Pakistan court dismisses Musharraf medical request
A Pakistani court hearing the case against former military ruler Pervez Musharraf on charges of high treason rejected Friday a request that he be allowed to go abroad for treatment, his lawyer and a court official said.
Instead, they said, it issued an arrest warrant for the retired general. But the warrant is "bailable" - meaning he can avoid jail by applying for bail and depositing a bond of 2.5 million rupees (about $20,000). The court said it didn't have the authority to remove his name from the exit control list which restricts him from going abroad.
While Musharraf can't leave the country, it's unlikely he would actually end up in handcuffs immediately and still unclear whether he will ever appear in court - a scene that could be humiliating not just to Musharraf, but to the country's politically powerful military.
The judges' decision is the latest in the legal battles that Musharraf has faced ever since returning to his homeland in March 2013 to take part in the country's elections. Instead of returning to a hero's welcome, he was almost immediately hit with a barrage of cases, threats from the Pakistani Taliban and was disbarred from running in the election.
A lawyer for Musharraf, Mohammed Ali Saif, said the judges ruled that Musharraf must appear in court on Feb. 7.
"We are of the view that no reasonable excuse has been offered to justify the failure of the accused to appear before the court, there is no alternate except to issue a bailable warrant of arrest for the accused," said the court registrar Abdul Ghani Soomro, reading from the court's decision.
Musharraf seized power in a 1999 coup, but became deeply unpopular and was forced to step down in 2008. He later left the country. The high treason case stems from his 2007 decision to impose a state of emergency and detain judges.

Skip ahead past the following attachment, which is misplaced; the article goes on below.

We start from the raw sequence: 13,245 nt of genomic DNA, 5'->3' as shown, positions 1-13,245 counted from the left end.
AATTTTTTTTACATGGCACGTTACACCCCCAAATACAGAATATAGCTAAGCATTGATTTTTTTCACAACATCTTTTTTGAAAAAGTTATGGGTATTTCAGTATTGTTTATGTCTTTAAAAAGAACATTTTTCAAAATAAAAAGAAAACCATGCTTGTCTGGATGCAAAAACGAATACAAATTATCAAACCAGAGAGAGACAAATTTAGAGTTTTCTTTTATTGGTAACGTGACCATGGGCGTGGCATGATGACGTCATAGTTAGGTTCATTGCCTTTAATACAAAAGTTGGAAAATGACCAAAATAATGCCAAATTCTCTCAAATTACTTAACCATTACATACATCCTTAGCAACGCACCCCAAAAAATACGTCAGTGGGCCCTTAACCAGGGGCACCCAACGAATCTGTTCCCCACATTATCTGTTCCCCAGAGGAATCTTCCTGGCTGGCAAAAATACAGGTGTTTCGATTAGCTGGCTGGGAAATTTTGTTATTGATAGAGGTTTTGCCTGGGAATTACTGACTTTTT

He has failed to appear in a single hearing since the court proceedings started on Dec. 24, and on Jan. 2, as he was on his way to court, he instead took a detour to a military hospital in the nearby city of Rawalpindi, complaining of chest pains. That set off intense speculation that he was maneuvering to leave the country on medical grounds and avoid appearing in front of a civilian court on such a serious charge.
The high treason case is considered the most serious of the legal cases he's facing, and is considered especially galling for the military because it could potentially label one of their own as a traitor.
Musharraf has been a patient at the hospital ever since, and his legal team has pushed for him to be allowed to leave the country to seek medical treatment abroad. But the court in its decision Friday found that Musharraf hadn't provided sufficient reason to be excused from the court proceedings.
The judges hearing the treason case have said in the past that they had not moved aggressively to haul Musharraf into the court so as to save him considerable embarrassment, and their decision to issue a bailable arrest warrant Friday appeared to tread a fine line between affording him that extra courtesy while at the same time preventing him from leaving the country in the immediate future.
Associated Press writer Rebecca Santana in Islamabad contributed to this report.